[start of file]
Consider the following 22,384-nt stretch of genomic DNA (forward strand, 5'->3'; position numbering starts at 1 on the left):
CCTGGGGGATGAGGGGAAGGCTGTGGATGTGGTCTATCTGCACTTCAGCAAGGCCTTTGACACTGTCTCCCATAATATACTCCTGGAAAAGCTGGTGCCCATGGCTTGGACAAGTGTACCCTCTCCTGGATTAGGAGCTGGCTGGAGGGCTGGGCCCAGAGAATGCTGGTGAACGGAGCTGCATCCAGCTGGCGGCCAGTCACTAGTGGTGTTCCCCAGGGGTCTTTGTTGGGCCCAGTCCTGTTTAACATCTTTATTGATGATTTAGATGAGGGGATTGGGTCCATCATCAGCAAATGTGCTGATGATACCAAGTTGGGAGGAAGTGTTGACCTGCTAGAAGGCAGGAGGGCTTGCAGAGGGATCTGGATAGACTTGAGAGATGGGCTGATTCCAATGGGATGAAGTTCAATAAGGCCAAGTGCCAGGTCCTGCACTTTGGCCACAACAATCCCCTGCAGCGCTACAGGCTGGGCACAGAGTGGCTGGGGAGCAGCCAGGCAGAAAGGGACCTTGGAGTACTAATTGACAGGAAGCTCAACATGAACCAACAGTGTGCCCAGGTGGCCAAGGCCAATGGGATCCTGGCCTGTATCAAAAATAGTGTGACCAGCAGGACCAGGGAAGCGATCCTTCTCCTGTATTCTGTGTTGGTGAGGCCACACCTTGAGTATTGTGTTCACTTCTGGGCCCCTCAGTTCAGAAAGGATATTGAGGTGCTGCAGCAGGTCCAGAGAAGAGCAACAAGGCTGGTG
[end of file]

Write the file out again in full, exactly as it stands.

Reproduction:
Consider the following 22,384-nt stretch of genomic DNA (forward strand, 5'->3'; position numbering starts at 1 on the left):
CCTGGGGGATGAGGGGAAGGCTGTGGATGTGGTCTATCTGCACTTCAGCAAGGCCTTTGACACTGTCTCCCATAATATACTCCTGGAAAAGCTGGTGCCCATGGCTTGGACAAGTGTACCCTCTCCTGGATTAGGAGCTGGCTGGAGGGCTGGGCCCAGAGAATGCTGGTGAACGGAGCTGCATCCAGCTGGCGGCCAGTCACTAGTGGTGTTCCCCAGGGGTCTTTGTTGGGCCCAGTCCTGTTTAACATCTTTATTGATGATTTAGATGAGGGGATTGGGTCCATCATCAGCAAATGTGCTGATGATACCAAGTTGGGAGGAAGTGTTGACCTGCTAGAAGGCAGGAGGGCTTGCAGAGGGATCTGGATAGACTTGAGAGATGGGCTGATTCCAATGGGATGAAGTTCAATAAGGCCAAGTGCCAGGTCCTGCACTTTGGCCACAACAATCCCCTGCAGCGCTACAGGCTGGGCACAGAGTGGCTGGGGAGCAGCCAGGCAGAAAGGGACCTTGGAGTACTAATTGACAGGAAGCTCAACATGAACCAACAGTGTGCCCAGGTGGCCAAGGCCAATGGGATCCTGGCCTGTATCAAAAATAGTGTGACCAGCAGGACCAGGGAAGCGATCCTTCTCCTGTATTCTGTGTTGGTGAGGCCACACCTTGAGTATTGTGTTCACTTCTGGGCCCCTCAGTTCAGAAAGGATATTGAGGTGCTGCAGCAGGTCCAGAGAAGAGCAACAAGGCTGGTG